Sea Surface: 2 foot swell

    The Tropic Dancer had the Republic of China visit the boat with a group of 18. Hao Xue, Jun Chen, Yong Yi, Lei Mao, Lixin Wang, Ye Yaun, Feng Cai, Xin Chen, Yun Ying, Lili Yang, Ning Xie, Xu Zhu, Xudong Lu, Juxiong Li, Wenqiu Shan, Yuqing Wang, Jinglin Zhang, and Yibing Xie all made the long journey from China to visit Palau.

    Saturday we started the charter spending the day exploring the inside reefs and wrecks of the Palau. The wrecks were interesting and showed the guests, both, the history and diversity of Palau. At Lighthouse Channel the current was just right taking the divers on a nice ride past huge tubestria corals, one of most colorful wrecks in Palau, and a huge Spanish Mackerel patrolling the channel. At dusk we went hunting for mandarin fish outside of Chandelier Caves. Several were found, as well as, different nudibranchs, signal gobies, and a cuttle fish. We traveled at night to the German Channel area for the following day of diving.

    Sunday we took the guest to the outside reef and started with the famous German Channel. The visibility was not spectacular, but the show at the cleaning station was. One Manta was cleaning for more than ten minutes allowing for a close encounter with the giant creature. Later in the afternoon New Drop Off produced a wonderful dive with lazy turtles on the reef, sharks in the blue, several moray eels, and blue lined snappers asking for their photos to be taken.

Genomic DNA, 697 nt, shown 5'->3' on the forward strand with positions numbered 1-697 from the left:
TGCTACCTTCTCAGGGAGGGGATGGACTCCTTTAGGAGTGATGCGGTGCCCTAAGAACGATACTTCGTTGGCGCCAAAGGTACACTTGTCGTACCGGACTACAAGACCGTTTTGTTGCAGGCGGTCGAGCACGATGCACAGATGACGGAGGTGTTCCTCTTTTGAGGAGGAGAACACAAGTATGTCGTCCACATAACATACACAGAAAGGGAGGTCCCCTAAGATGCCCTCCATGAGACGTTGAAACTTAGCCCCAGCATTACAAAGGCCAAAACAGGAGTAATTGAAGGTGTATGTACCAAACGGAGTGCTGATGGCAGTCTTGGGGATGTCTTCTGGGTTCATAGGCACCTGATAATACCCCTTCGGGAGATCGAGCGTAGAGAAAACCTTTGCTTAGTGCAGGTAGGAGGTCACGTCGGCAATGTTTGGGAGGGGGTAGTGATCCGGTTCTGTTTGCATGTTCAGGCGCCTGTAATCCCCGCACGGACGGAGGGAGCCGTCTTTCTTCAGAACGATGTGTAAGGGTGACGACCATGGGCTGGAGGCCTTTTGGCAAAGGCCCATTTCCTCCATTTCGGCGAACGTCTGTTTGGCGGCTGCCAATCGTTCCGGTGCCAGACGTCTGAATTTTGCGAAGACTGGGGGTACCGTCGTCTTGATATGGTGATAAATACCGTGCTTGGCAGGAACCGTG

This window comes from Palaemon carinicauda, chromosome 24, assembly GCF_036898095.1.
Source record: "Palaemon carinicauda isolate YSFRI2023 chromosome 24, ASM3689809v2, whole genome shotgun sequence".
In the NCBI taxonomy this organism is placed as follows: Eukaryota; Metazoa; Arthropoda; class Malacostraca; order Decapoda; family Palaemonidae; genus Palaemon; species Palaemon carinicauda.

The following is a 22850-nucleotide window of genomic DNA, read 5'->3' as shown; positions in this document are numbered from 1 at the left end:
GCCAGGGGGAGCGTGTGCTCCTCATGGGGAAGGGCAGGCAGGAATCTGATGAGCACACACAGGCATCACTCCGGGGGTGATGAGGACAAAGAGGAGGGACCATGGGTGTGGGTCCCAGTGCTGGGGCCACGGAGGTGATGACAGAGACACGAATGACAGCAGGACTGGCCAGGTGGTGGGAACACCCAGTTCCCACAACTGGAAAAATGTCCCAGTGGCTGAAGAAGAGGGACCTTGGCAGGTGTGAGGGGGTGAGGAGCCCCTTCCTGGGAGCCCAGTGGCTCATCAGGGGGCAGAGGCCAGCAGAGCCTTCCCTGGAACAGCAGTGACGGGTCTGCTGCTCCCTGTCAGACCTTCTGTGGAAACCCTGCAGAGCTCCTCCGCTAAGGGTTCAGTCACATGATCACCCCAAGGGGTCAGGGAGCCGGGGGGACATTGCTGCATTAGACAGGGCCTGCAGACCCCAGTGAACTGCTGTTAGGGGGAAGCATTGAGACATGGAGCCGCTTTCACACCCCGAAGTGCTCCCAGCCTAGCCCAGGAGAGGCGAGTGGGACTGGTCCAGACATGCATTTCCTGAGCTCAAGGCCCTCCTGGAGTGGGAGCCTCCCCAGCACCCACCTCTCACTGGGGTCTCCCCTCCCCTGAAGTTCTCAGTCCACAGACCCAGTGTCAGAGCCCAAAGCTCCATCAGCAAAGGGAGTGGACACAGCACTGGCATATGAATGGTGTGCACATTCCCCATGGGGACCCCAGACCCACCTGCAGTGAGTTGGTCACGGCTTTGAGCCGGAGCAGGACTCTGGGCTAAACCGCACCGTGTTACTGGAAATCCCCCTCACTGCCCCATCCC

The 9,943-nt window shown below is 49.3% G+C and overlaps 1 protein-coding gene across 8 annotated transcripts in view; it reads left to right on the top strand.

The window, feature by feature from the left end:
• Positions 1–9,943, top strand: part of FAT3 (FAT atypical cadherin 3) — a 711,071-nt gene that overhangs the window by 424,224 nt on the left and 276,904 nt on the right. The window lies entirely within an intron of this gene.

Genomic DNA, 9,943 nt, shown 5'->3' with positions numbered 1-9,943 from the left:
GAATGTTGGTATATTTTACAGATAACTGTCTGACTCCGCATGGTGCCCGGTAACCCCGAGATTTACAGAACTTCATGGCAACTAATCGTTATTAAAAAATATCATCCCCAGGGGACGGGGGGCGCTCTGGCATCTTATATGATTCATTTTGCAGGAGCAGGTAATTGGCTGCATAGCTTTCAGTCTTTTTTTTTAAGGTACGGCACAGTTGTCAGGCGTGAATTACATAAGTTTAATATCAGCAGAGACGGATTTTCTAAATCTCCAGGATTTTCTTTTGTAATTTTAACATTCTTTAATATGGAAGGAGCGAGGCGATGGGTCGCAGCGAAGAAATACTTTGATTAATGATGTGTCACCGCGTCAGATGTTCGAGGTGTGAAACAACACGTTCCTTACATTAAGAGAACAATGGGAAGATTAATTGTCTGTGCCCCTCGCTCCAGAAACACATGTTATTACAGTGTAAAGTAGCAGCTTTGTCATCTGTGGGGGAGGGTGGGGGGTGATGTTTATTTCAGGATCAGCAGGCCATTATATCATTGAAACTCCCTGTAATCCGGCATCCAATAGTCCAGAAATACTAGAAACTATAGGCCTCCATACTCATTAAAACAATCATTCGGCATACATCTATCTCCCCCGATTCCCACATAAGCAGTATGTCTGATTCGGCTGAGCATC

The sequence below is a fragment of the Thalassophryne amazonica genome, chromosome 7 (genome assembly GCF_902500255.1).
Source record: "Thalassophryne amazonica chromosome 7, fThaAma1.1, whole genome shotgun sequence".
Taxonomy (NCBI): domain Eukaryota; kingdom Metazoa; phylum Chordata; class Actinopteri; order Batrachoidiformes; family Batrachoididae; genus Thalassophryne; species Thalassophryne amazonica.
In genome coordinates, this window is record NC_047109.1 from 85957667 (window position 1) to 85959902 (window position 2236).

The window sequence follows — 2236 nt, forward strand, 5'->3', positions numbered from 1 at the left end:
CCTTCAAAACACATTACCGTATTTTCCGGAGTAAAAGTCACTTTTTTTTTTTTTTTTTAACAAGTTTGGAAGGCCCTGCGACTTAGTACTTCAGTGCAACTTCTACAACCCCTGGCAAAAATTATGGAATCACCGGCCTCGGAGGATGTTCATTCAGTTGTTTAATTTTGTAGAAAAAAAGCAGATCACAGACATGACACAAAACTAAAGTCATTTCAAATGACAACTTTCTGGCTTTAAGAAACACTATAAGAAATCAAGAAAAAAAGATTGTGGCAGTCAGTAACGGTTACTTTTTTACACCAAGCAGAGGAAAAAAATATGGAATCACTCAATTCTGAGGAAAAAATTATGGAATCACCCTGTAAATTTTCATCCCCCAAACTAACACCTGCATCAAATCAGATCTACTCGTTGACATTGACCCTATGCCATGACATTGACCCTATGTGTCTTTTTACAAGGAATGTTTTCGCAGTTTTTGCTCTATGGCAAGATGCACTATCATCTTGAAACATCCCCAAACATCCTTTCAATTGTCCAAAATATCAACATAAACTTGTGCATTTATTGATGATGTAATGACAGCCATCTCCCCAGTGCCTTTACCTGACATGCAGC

Early Monday morning, we visited Blue Corner. The dive was amazing, with close to twenty sharks cruising the drop off, getting closer and closer and the dive went on. The napoleon wrasses, once again, was the favorite of the guests. Later in the afternoon Blue Holes was on the schedule. Inside the holes turned out to be the perfect photo opportunity while on the wall outside the crew was excited to see the start of the Moorish Idle congregation. Maybe 50-75 Moorish idles were being chased around by three giant trevally! The crew was excited that this might be the start of another amazing month of action at the Blue Corner area.

    We traveled to Peleliu on Tuesday morning. The first dive was at Peleliu Corner where we encountered numerous sharks, schooling fish and some very nice macro items such as wire coral shrimp and the blue tang. Ten guests choose to venture onto land and join the land tour of Peleliu visiting some historical sites from WWII.

    Early the next morning our sites were on the Ulong area. The first dive was Siaes Tunnel were we encountered hunting giant trevally at the bottom of the tunnel. After exiting the tunnel the guest were quite happy with the spectacular visibility and beautiful wall. There was a very nice incoming current during the second, which produced an unforgettable dive at Ulong Channel. There was a lot of action at the mouth of channel with sharks coming close, a school of black snapper and white mouth jacks ascending straight through the group of hooked in divers, and then an amazing ride through the fabulous corals of Ulong Channel. The dive was so nice that the entire group agreed to dive Ulong Channel for the final two dives. The last two encore dives of the channel proved to be as exciting as the first.